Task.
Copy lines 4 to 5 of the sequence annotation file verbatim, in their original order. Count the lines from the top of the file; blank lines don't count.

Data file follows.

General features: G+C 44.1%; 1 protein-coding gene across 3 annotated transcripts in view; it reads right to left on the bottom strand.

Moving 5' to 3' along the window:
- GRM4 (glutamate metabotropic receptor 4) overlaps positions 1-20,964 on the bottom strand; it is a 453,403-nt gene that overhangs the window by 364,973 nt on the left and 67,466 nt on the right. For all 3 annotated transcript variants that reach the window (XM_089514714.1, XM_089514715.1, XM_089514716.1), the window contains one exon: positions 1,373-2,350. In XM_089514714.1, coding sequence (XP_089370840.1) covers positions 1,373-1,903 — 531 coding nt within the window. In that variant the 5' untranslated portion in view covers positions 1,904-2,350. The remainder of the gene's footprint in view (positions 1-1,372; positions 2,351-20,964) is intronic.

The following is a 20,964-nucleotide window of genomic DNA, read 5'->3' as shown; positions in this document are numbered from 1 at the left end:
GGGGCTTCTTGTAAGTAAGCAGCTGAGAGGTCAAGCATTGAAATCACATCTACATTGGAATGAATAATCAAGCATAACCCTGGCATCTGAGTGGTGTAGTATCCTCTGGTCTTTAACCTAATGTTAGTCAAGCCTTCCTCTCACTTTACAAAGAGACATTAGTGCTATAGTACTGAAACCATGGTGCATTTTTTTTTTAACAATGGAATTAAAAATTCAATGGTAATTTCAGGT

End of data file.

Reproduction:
The following is a 20,964-nucleotide window of genomic DNA, read 5'->3' as shown; positions in this document are numbered from 1 at the left end:
GGGGCTTCTTGTAAGTAAGCAGCTGAGAGGTCAAGCATTGAAATCACATCTACATTGGAATGAATAATCAAGCATAACCCTGGCATCTGAGTGGTGTAGTATCCTCTGGTCTTTAACCTAATGTTAGTCAAGCCTTCCTCTCACTTTACAAAGAGACATTAGTGCTATAGTACTGAAACCATGGTGCATTTTTTTTTTAACAATGGAATTAAAAATTCAATGGTAATTTCAGGT